Eastern Limestone Spider-orchid
Caladenia from the Greek 'kallos' meaning beauty and 'aden' meaning a gland, referring to the colourful labellum and the glistening glands at the base of the column that are present in many of the species. Calcicola from the Latin 'calx' meaning lime and 'colo' meaning to inhabit, referring to its habitat in sandy soil on limestone.
Distribution and status
Found in the South-east in South Australia, growing on shallow, sandy soil on limestone ridges in heathy woodland. Also found in south-western Victoria. Native. Endangered in South Australia. Endangered in Victoria. Vulnerable in Australia (EPBC Act).
Herbarium region: South Eastern
NRM region: South East
AVH map: SA distribution map (external link)
Erect terrestrial orchid to 28 cm high in flower, with a single, long,densely hairy lanceolate leaf to 15 cm long. Inflorescence on a slender hairy stem, with one flower, rarely two, pale-yellow with red median stripe. Both sepals and petals are pale yellow, glossy with variable reddish stripes. Sepals have prominent yellow to red clubs and the maroon labellum has glossy, crowded calli. Flowering between September and November. Fruits are brown, hairy papery ellipsoid capsule containing numerous tiny seeds.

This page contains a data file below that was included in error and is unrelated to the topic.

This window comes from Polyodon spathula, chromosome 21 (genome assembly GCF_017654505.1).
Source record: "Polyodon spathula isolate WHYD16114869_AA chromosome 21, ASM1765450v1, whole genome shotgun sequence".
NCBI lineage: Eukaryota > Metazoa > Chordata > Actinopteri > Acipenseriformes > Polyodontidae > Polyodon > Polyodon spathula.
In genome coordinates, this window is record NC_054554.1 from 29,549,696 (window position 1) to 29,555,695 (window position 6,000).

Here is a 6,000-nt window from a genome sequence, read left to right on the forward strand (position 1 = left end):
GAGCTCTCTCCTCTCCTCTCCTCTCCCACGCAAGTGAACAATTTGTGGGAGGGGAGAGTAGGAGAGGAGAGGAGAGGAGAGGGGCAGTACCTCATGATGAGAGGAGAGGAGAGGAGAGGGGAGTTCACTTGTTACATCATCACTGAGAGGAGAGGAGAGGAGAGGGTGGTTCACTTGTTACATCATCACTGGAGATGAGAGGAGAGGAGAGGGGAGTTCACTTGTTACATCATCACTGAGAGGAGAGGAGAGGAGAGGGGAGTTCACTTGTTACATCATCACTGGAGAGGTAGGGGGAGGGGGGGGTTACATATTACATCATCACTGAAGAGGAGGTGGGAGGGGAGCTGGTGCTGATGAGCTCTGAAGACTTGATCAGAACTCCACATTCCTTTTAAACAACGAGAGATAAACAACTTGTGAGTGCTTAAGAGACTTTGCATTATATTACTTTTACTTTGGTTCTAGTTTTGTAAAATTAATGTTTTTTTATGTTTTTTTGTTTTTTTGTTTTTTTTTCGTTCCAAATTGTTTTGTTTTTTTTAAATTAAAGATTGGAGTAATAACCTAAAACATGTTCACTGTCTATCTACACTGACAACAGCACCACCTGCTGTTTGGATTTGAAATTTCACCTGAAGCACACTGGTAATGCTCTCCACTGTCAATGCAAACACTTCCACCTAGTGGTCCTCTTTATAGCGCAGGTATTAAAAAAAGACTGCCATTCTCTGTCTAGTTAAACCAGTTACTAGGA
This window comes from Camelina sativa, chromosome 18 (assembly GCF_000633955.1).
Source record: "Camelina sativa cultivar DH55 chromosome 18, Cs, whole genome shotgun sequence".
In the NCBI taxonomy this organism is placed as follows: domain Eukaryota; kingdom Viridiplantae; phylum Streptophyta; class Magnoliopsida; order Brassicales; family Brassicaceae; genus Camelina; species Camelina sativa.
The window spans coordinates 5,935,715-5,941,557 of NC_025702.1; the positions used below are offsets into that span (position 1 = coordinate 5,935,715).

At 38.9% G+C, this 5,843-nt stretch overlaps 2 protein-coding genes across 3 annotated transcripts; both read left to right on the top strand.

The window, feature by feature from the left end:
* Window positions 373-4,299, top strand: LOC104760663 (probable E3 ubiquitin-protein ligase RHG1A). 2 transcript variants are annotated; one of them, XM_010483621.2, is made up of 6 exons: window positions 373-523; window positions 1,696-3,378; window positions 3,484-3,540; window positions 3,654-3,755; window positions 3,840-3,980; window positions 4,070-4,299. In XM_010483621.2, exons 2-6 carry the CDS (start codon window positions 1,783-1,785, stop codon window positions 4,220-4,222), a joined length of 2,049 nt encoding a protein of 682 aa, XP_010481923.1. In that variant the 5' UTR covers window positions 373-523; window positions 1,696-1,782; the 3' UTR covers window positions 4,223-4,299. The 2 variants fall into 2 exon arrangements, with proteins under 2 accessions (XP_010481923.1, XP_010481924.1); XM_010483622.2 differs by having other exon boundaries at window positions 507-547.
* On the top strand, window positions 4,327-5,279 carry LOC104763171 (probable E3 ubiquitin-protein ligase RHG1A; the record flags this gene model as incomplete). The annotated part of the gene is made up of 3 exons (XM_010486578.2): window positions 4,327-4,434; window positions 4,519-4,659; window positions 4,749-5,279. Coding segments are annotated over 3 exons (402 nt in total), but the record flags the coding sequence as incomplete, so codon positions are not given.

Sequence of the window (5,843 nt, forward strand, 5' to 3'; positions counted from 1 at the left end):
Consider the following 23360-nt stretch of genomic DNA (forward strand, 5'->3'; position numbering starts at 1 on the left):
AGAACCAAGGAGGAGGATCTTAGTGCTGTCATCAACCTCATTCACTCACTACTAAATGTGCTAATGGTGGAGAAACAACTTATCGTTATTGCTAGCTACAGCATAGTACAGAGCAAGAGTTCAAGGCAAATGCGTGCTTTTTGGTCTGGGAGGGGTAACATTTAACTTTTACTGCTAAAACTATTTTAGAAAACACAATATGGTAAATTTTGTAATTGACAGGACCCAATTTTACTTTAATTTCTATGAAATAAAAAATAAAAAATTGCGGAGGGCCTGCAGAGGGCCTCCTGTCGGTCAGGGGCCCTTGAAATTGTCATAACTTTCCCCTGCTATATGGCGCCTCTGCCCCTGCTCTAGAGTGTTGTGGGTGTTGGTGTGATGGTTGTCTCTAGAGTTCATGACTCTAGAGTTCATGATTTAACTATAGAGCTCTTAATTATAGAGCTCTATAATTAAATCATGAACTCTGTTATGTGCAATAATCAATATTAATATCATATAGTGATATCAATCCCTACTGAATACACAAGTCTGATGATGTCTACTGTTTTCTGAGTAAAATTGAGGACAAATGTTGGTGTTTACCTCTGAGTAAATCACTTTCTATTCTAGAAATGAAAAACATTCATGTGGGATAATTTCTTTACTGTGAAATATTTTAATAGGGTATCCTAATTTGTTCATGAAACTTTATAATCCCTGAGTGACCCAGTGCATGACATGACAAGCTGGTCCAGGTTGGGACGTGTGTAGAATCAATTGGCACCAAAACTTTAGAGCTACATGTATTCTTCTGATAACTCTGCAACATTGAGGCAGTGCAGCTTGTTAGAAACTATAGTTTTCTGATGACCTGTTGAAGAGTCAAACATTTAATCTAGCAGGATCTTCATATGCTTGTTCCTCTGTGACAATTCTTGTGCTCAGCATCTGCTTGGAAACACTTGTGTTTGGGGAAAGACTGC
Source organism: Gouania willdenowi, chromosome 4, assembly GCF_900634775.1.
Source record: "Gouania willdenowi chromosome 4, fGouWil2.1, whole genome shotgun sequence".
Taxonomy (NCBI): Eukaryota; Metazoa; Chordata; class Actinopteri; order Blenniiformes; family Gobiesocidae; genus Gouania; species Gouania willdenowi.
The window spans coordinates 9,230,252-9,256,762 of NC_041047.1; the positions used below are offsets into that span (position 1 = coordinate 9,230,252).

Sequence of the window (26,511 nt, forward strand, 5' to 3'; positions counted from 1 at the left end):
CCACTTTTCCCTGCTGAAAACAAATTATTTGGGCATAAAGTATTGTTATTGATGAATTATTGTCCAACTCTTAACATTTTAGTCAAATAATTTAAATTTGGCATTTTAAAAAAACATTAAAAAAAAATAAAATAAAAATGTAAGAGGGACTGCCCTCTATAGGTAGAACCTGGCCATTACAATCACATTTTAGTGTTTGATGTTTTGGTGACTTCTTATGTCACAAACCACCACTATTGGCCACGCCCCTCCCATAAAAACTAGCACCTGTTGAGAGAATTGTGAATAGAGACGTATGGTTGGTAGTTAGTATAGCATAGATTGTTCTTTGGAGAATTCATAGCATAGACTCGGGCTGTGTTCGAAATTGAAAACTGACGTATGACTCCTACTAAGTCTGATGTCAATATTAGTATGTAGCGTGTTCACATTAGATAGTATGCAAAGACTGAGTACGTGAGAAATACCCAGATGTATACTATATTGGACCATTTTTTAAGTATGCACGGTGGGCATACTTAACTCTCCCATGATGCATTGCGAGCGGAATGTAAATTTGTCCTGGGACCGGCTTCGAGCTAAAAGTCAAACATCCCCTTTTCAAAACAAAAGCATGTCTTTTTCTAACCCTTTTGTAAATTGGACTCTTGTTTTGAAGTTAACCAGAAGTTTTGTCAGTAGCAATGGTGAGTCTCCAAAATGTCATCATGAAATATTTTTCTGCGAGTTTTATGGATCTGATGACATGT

Seed collection and propagation
Collect seeds between December and January. Collect fat capsules as they start to dry and turn brown. Pods will split and release the seeds quickly and will require monitoring. To increase the chances of collecting mature pods, it is recommended that a small breathable bag (ie. Organza bags) be used to enclose the developing capsules. Place the capsules in a container that will hold fine seeds and leave to dry for a few weeks or until the capsule split. Then carefully hold the capsule and tap it gently to release the seeds. Store the seeds with a desiccant such as dried silica beads or dry rice, in an air tight container in a cool and dry place, refrigerator or in liquid nitrogen.